When an explosion ripped through a coal mine in Sago, W.Va., last January, the 13 miners trapped underground tried to signal their position by pounding on the mine’s metal fixtures. It didn’t work. In the 41 hours that rescuers searched, their exertions only led them to inhale more of the methane gas that eventually asphyxiated all but one of the trapped men. “If wireless communications makes it possible to talk with astronauts in space, then
why not miners underground?” asks Steve Barrett, president and CEO of Active Control Technology Inc., a Burlington, Ont., company that was inspired by the disaster to tackle the challenge of sending wireless signals deep into the earth.
Days before a section of Utah’s Crandall Canyon mine collapsed on Aug. 6, entombing six coal miners and leading to the deaths of three rescuers, Barrett was pitching that mine’s owners, Murray Energy, on his solution: a completely wireless system called ActiveMine that allows miners to communicate with the surface using cellphone-like devices. The wireless signal travels through the air of existing mine tunnels rigged with a complex web of wireless routers. The devices also carry radio frequency ID chips to track miners.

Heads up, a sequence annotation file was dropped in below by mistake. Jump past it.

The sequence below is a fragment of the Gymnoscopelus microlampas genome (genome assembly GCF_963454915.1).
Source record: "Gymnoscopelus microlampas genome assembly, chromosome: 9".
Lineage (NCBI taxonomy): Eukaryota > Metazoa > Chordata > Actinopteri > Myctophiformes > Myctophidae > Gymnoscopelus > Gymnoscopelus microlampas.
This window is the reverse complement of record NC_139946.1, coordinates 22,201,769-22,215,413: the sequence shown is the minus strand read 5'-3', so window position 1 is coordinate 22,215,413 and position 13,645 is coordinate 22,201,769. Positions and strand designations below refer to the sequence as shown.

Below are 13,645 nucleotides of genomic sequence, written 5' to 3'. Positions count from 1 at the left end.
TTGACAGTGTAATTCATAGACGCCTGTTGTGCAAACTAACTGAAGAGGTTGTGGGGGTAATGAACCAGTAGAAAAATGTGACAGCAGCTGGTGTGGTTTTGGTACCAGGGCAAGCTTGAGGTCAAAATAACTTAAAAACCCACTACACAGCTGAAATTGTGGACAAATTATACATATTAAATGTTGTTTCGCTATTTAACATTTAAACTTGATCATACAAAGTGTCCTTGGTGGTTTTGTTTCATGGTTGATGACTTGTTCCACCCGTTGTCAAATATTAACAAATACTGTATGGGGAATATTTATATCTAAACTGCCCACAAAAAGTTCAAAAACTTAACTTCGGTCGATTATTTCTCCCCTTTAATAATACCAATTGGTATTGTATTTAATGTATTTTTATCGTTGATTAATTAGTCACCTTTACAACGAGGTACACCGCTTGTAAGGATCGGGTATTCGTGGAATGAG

Several mines in West Virginia are embracing his vision—which runs from US$200,000 to US$ 1 million per mine—in safety plans they presented for approval to state authorities in July. This week, Barrett headed to Capitol Hill, asking lawmakers revising national mine standards to look beyond old walkie-talkie technologies and traditional hard-wired phones that can be cut off or obstructed. More than 1,000 U.S. mines need upgrades, and that’s just a start. The number of miners who died in accidents last year in China: somewhere between 5,000 and 20,000. M
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